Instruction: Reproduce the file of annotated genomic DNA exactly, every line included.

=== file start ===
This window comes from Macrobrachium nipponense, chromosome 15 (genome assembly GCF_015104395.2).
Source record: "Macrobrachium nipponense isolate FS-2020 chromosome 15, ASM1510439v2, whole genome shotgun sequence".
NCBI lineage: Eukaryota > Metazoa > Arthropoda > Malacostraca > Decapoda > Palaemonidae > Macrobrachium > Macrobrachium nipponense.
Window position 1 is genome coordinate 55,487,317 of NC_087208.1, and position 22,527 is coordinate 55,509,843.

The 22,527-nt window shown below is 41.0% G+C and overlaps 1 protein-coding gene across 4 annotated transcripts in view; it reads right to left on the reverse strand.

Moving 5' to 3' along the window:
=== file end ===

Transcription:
This window comes from Macrobrachium nipponense, chromosome 15 (genome assembly GCF_015104395.2).
Source record: "Macrobrachium nipponense isolate FS-2020 chromosome 15, ASM1510439v2, whole genome shotgun sequence".
NCBI lineage: Eukaryota > Metazoa > Arthropoda > Malacostraca > Decapoda > Palaemonidae > Macrobrachium > Macrobrachium nipponense.
Window position 1 is genome coordinate 55,487,317 of NC_087208.1, and position 22,527 is coordinate 55,509,843.

The 22,527-nt window shown below is 41.0% G+C and overlaps 1 protein-coding gene across 4 annotated transcripts in view; it reads right to left on the reverse strand.

Moving 5' to 3' along the window: